finally learned how to steer, working desperately to prevent waves from slewing the stern in front of the bow. Eventually, both engines went down and linesfouled both rudders. They tied off the helm
to port and slid sideways down waves. Despite being “captapulted” through the air on many occasions and being knocked onto one hull
several other times, she endured. When the rescue ship arrived, her captain
noted that the boat “appeared seaworthy
and was riding comfortably in the improved weather
.” When the captain said he couldn’t tow the boat, Heart Light’s first mate, a New Age visionary, talked the ship’s captain into a weird agreement: they would only allow themselves to be rescued if he promised to ram Heart Light until she sank. The woman’s theory was that the sinking boat would be a lighthouse guiding the forces of good through seven layers of reality into our currently evil world. Something like that ÷ and yes, she wrote a book. The ship’s captain complied, and Heart Light sank after being rammed several times.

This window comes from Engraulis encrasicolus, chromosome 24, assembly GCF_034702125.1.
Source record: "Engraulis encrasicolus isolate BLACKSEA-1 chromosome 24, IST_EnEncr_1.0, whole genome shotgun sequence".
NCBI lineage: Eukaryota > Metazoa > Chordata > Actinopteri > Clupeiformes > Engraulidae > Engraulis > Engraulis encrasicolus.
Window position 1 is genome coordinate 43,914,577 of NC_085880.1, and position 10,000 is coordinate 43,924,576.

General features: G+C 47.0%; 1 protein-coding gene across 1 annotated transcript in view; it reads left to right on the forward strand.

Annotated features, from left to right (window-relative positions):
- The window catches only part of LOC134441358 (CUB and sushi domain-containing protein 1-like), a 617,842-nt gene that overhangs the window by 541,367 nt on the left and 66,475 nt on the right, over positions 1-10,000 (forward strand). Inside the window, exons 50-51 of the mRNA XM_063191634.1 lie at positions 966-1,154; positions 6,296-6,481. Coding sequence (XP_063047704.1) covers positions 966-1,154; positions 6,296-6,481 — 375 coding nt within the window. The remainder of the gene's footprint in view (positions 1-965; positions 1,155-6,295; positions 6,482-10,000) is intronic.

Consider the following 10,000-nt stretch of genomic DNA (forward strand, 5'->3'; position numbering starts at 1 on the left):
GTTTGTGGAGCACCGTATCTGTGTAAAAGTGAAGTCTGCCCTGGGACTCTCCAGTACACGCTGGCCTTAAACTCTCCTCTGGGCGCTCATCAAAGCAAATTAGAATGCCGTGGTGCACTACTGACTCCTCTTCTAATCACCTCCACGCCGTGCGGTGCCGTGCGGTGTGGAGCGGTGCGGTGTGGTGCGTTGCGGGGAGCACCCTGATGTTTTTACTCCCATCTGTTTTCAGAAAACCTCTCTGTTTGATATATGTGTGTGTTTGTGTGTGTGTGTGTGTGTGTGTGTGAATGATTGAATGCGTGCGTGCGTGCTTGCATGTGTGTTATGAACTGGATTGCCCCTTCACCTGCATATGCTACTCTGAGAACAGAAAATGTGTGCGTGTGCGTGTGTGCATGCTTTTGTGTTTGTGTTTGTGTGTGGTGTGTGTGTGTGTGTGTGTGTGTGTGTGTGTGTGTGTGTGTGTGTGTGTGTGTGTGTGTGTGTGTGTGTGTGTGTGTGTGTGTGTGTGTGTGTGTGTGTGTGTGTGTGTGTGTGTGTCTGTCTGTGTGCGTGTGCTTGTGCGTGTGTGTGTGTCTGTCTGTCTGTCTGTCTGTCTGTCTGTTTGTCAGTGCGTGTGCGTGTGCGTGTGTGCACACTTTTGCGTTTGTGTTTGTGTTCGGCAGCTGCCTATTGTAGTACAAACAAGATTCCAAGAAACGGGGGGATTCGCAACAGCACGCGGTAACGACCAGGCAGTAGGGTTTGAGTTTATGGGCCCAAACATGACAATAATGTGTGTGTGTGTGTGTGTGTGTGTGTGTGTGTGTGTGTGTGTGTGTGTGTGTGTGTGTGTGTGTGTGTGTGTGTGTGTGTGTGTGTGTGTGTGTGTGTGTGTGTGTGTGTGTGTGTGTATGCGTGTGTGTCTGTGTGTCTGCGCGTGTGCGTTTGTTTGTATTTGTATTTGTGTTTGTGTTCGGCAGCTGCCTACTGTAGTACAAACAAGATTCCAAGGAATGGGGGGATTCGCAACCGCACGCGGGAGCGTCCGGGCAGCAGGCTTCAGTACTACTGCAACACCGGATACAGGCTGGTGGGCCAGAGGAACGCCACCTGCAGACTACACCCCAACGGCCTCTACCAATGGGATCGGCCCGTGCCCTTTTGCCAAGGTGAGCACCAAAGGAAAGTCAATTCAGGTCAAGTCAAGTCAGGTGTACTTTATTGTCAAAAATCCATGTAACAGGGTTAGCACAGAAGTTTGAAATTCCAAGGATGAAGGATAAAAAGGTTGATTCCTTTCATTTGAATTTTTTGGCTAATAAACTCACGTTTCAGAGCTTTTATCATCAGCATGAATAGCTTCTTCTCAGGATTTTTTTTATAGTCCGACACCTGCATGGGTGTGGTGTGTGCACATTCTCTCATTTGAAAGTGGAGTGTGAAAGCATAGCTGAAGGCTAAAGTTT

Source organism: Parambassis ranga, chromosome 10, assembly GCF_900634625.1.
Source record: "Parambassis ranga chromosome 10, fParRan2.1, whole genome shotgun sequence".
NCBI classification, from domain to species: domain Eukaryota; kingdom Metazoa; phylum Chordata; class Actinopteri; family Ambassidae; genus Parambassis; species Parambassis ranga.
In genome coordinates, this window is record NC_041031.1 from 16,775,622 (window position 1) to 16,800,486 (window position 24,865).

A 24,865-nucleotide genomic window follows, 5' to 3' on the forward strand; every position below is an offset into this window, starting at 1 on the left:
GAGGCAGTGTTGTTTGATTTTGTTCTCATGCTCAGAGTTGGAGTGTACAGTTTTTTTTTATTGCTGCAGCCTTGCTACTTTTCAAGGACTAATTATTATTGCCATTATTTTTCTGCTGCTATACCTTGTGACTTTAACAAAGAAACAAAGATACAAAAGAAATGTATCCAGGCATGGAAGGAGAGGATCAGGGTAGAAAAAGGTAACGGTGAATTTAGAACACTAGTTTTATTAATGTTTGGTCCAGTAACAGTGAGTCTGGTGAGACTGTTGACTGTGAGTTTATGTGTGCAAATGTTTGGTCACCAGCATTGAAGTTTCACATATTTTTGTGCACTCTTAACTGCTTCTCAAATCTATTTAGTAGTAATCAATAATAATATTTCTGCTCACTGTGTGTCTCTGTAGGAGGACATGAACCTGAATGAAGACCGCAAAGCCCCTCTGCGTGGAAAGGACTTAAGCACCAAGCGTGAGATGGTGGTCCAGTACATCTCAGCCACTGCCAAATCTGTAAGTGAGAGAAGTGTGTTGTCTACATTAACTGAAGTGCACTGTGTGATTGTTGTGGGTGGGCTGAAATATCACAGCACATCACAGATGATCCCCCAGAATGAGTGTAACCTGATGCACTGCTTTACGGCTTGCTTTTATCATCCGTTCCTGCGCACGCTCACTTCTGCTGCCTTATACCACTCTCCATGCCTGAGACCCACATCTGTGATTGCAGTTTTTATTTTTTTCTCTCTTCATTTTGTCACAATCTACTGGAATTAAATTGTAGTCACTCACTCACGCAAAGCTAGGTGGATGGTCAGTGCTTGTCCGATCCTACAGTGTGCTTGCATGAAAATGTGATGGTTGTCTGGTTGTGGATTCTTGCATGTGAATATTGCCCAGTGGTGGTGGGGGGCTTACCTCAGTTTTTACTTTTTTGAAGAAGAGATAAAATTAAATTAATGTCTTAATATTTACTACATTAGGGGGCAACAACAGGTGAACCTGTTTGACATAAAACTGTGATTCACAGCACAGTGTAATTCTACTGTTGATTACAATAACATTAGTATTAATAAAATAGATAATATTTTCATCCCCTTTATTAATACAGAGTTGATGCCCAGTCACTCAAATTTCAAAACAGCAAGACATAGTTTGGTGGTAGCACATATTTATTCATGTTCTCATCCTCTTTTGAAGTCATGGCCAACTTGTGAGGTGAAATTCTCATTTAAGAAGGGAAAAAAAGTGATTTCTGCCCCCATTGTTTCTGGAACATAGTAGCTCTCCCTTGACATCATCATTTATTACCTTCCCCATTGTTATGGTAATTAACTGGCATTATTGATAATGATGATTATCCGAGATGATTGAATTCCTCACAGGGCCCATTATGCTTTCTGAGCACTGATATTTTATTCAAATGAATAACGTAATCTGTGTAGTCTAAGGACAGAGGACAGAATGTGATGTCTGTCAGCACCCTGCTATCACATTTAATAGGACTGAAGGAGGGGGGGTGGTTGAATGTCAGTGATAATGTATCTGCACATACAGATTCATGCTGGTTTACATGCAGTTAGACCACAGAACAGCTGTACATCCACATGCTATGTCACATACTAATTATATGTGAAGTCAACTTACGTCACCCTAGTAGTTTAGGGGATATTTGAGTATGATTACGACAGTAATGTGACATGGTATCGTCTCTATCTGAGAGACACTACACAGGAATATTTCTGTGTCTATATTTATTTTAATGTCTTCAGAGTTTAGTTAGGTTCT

The third catamaran, a 40-footer, carried a deeply reefed main and furled jib
in slightly lighter conditions outside of the core. She experienced no serious problems.
There are several interesting things about the two catamarans in the core area of the storm:
1) Neither of them pitchpoled;
2) Neither of them flipped÷ although the crews thought they came close;
3) Neither of them were dismasted;
4) Both of them apparently would have survived ÷ by surfing forwards, sideways, and backwards ÷ had they just been left alone.
Does this mean that multihulls are actually safer in very severe weather
than monohulls? We ÷ who own both a monohull
and a catamaran ÷ certainly wouldn’t leap to that conclusion. After all, there were several other monohulls in the core area of the storm that didn’t even issue maydays and survived the storm with very little damage. And while it’s much too small asample on which to base any firm conclusions on, the performance of the catamarans in the storm nonetheless had some influence on our deciding to build a cat for our next charterboat.By the way, most of the factual information presented above comes from Rescue In The Pacific, a well-written and well-documented account of the Queen’s Birthday Storm by Tony Farrington. The book is still in print.